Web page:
‘The Most Diverse Schedule of Any Series’. Huh? I’m not disputing this. It’s quite true. I’m just surprised to hear you say it. Seeing as you have advocated returning to a more oval-centric series ever since I’ve started reading you. Since you have continually argued against street courses, and twisties in favor of returning to ovals. While you concede that a 50/50 mix would be ‘acceptable’, my impression has always been that if the series could find a way to go 100% oval (as TG envisioned it in 1995), you would be first in line at the keg at the celebration party. You are 100% right. IICS does have the most diverse schedule. No one else has such a mix of ovals, twisties, and street courses. No other series HAS had such a mix, and no one has trumpeted having such a mix as a reason for its success since…yep, wait for it, CART. Fifteen years ago.

    And then it hit me. Like a truck. Full Slate of Races. (Yep, 16.) Most diverse schedule. (Yep. 7 ovals, 4 streets, 4 roads, and an airport circuit.) World Class Talent. (Yep. 3 former F1 world champs, and a future champ, 7 500 winners.) Title Sponsor. Check. Paid TV Deal. Check. (Oh yeah, add ‘good TV ratings’) Many series sponsors (28 fully sponsored cars.) Check. Many well-attended events. Check. And the centerpiece, the highest attended paid attended single-day sporting event in the world. Check.

    (At this point, the phrase ‘hoist on your own petard’, would be particularly appropriate).

    So what you’re really saying is, you want the IICS to be CART in 1994. On behalf of the current, and former, ‘cart-centric idiots’, welcome back. Congratulations to you on seeing the light. We welcome you back with open arms, and will overlook all the ad-hominem attacks you have made against us. Of course it would be nice if the owners hadn’t immolated the series, so we actually had something to welcome you back to, but we’re still willing and ready to share the love just the same. We shall expect the blogs name to be changed to ‘Defender of CART’ shortly. I’m sure one of us will even make out a check to GoDaddy.com on your behalf.

    Okay, so the above paragraphs were slightly tongue in cheek, but essentially the point is this. To use something (schedule diversity) to counter an argument why the IICS isn’t on life support, when you have consistently argued for LESS diversity in the series makes YOU look like the knucklehead. To vehemently argue against street courses and twisties in post after post, while saying that the inclusion of these courses makes the series a success makes you look like something else. A hypocrite.

    Editor’s Note: Stevie…you have a problem with reading comprehension. I have loved Indy Car racing since I first walked into IMS in 1959. I saw an entire field of front engined cars powered by Offies. I have never wavered in my support of the sport in any of its evolutionary phases. Not when the rear engine revolution occurred, not when turbines or ground effects or other technologies (and costs) crept in, not when cart pulled off their 1979 mutiny, not when cart got the wrong idea about Tony George, not when the IRL took over. The entity that almost killed the sport was cart, and they are best left in their grave. Twice. The most important thing to me is that Indy remains the physical and spiritual center of the sport. Without that orientation, the sport will die. It is as simple as that. Simplistically assuming today’s Indy Car is reconstituted cart does not grasp the bigger picture and is a simpleton oversimplification. A stroke with a really broad brush. Just because I have a hobby that involves making fun of idiots who refuse to be objective and use their brains does not put me in the same class as the haters. I am focused on the future of the sport and not any sordid past otehr than to encourage folks to learn from mistakes.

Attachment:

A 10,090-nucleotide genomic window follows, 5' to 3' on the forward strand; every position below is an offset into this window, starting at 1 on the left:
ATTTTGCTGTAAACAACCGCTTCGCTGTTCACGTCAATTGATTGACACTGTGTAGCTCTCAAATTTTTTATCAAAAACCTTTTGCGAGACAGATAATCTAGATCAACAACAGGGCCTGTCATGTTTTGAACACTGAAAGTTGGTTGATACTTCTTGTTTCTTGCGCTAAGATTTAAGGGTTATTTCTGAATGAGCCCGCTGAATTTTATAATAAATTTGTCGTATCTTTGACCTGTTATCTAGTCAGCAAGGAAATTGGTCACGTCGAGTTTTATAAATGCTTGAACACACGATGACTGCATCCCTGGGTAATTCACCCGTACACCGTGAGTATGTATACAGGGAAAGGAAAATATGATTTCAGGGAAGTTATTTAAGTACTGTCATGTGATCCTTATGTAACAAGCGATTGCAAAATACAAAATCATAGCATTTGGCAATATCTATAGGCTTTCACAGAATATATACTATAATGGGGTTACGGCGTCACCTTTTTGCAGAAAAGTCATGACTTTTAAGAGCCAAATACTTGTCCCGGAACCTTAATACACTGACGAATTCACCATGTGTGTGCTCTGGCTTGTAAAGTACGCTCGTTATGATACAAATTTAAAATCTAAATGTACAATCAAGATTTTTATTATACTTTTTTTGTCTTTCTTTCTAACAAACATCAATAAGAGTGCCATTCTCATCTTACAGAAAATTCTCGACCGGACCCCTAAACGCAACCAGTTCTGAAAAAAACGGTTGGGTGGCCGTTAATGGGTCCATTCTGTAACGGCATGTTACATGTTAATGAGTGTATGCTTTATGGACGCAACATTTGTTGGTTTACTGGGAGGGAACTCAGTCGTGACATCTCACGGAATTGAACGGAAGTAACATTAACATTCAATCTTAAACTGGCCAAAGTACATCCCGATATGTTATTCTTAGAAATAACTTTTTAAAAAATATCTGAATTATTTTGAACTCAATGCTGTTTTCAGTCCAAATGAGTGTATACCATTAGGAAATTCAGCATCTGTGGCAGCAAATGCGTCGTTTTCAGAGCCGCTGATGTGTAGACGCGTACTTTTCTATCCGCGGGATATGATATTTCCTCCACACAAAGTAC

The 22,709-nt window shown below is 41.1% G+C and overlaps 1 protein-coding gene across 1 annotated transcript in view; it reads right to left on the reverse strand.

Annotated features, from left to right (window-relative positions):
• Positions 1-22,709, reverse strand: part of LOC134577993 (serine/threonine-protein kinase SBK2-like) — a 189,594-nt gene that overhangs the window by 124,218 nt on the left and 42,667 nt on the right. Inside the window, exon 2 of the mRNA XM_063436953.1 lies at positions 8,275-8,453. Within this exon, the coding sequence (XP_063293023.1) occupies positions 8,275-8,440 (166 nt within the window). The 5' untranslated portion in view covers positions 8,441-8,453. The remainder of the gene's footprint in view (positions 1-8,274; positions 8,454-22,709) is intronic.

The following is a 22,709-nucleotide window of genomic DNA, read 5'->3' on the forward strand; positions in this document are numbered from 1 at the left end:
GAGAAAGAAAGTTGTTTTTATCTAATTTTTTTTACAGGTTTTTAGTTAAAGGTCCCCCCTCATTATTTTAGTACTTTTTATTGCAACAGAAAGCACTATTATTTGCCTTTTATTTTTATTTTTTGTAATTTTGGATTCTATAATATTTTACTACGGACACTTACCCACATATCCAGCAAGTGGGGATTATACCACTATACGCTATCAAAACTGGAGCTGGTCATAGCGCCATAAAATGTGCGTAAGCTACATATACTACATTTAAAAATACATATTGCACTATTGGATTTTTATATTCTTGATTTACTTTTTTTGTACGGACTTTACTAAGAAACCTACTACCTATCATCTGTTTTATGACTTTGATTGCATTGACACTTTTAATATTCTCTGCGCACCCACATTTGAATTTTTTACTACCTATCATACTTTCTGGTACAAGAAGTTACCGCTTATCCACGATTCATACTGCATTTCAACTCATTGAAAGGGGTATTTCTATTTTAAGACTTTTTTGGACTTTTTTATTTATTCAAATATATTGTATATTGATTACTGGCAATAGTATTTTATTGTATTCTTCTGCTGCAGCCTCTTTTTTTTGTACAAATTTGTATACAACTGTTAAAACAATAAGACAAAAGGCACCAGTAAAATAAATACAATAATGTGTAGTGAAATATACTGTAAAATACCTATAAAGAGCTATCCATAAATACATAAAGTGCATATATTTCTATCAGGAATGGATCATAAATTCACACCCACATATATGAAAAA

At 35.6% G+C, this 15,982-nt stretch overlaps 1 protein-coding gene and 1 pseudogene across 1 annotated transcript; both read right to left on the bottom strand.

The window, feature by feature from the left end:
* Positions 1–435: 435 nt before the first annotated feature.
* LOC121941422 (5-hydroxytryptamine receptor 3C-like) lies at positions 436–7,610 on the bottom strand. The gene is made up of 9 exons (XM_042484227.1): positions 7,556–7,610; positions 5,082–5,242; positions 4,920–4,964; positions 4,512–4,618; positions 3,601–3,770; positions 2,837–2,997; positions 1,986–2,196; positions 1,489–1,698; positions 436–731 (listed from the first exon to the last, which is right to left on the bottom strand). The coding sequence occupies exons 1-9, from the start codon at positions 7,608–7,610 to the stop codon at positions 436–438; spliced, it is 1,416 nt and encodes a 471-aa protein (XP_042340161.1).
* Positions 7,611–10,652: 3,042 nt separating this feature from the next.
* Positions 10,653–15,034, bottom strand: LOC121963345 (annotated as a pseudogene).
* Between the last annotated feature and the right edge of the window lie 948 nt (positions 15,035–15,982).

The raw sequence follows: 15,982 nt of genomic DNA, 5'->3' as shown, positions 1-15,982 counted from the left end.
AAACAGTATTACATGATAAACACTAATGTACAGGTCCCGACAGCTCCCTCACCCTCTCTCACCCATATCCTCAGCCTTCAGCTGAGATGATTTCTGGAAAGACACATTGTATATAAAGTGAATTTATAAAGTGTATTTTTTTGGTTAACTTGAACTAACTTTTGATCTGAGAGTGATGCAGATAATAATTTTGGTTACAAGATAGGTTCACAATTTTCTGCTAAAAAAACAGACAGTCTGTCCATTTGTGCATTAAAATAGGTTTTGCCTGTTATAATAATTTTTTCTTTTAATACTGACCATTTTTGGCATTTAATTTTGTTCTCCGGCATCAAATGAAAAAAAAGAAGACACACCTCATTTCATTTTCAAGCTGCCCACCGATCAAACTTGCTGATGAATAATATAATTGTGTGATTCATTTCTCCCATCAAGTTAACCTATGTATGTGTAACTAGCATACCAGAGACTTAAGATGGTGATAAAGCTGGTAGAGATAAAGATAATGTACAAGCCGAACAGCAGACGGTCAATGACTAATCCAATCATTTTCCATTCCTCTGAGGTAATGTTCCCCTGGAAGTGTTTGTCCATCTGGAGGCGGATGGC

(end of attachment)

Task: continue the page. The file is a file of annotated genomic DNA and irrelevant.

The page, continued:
Comment by Steven Kornya — September 23, 2010 @ 2:08 pm | Reply

  2. Dear Defender:

    I will defend your right to bash us CART-centric idiots to the death as an open discourse regarding the failures of the past and the promise of the future is healthy and necessary to both the success of the nation and the growth and resurgence of our series…but you must admit that you are a hater of the highest order and that you love to trash us at every turn even though we share your passion and enthusiasm for all things Indy Car (except, of course, TG and his buffoonery) and look forward to the day when Indy car removes itself from life support and draws more than a few thousand at its oval races and more than a few hundred thousand households during its TV broadcasts (come on, Comcast and its take over of NBC)…

    Comment by Neil Rubin — September 24, 2010 @ 9:27 pm | Reply